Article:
2007   Mondo Incognito, Palette Art, Healdsburg, CA

2000   State of Undress, 45 Bleeker Gallery, New York City

2000   Bare Stories, Taranto Gallery, New York City

2006   American Beauty, Benefit Auction, International Center of Photography, New York City

1996-2010   Take Home a Nude, Benefit Auction, New York Academy of Art, New York City

S E L E C T E D  P U B L I S H E D  W O R K S
Kinetic: Highlights from the Polsinelli Art Collection, Barbara O'Brien, 2015
Tory Burch: In Color, Abrams Books, 2014
Places to Go, People to See, Kate Spade, Harry N. Abrams, 2014
Interior Portraits, Victoria Hagan, Rizzoli, 2010
Mark Mennin, Dore Ashton, Éditions Enrico Navarra, 2007
Roy Lichtenstein: Sculpture, Gagosian Gallery, 2005
Growing Up Guggenheim: A Personal History of a Family Enterprise, Peter Lawson-Johnston, ISI Books, 2005
Trump: The Art of the Comeback, Times Books, 1997
L’art à la Plage, Éditions Enrico Navarra, 1997
Sensory Archives, Jorge Semprun, Galerie Thomas von Lintel, 1993
“Love’s Labour’s Won,” Vogue, February 2010
"An Empire of Her Own," Vanity Fair, February 2007
"On the Town," Town & Country, March 2005
"Stone Interviews," Sculpture, 1997
Letter from the Editor, Allure, May 1999
Perrier-Jouet print campaign, 2001
Kodak Professional print advertisement, 1998


"On the Surface," American Art Collector, May 2015
"Photographer Barbara Vaughn Inspired by Water," San Francisco Chronicle, May 2013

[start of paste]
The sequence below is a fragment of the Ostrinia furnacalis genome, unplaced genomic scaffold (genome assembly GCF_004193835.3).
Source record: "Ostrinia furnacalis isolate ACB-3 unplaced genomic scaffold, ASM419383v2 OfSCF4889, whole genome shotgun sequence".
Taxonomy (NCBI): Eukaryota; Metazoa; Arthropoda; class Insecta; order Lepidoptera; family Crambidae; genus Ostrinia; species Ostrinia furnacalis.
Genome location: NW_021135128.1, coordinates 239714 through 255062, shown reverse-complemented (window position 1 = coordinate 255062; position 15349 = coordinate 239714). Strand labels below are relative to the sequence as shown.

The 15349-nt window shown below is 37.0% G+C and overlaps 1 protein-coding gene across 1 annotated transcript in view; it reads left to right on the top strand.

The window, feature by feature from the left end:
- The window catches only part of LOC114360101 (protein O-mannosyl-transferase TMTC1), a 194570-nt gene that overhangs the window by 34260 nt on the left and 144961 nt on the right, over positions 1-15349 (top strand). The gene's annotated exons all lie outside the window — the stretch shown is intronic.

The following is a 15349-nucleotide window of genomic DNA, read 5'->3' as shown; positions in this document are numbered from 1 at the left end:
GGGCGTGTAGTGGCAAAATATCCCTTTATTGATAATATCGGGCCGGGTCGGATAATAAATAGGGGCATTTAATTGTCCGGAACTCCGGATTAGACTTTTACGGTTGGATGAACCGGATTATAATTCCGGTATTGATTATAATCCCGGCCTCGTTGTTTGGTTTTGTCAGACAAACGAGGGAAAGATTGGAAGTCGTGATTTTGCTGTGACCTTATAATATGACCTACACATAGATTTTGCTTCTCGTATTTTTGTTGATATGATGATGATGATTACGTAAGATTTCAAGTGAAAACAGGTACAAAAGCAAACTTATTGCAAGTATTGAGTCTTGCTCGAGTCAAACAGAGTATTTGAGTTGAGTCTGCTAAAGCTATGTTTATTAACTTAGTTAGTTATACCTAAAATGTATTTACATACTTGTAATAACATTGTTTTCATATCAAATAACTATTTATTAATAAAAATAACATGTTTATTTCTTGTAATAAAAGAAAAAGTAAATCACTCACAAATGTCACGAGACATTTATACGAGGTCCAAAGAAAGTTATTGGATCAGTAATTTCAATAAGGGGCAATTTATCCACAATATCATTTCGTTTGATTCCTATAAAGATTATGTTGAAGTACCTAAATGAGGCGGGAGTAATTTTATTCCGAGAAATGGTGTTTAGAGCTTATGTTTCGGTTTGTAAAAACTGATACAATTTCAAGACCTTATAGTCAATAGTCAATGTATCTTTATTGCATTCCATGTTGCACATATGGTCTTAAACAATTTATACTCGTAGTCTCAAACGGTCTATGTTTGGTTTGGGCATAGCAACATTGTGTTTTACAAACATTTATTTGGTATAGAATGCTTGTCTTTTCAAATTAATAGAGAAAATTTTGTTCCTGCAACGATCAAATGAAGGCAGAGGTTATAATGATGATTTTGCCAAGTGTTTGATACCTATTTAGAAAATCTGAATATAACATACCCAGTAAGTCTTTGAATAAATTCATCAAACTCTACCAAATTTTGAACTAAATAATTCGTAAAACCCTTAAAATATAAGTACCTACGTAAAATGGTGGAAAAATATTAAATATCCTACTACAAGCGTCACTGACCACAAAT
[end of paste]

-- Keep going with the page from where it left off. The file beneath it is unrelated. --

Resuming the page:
“Frame by Frame,” Vogue Greece, September 2012
“How Other Women See Your Body,” Marie Claire, March 2006
Nerve/The New Nude, Chronicle Books, 2000
“Forever Young,” Avenue, November 2000
“Nude Awakenings,” Allure, June 1998

News and Press

The Weekly Sun, December 2015


"On the Surface," American Art Collector, May 2015





By Frances Malcolm
June 30, 2014
Several years ago, having gained recognition for her extensive series of nudes in nature and portraiture work, Vaughn became increasingly eager to create images that moved beyond the confines of representational photography.  She found her inspiration in 2007 when she observed highly stylized reflections dancing across the port waters of Greece. The photographs in this exhibition—which harness nature to realize abstraction—were taken in locations as diverse as the Greek islands, Venice, Italy, the coast of southern California, and the U.S. Eastern Seaboard, from Maine to Florida.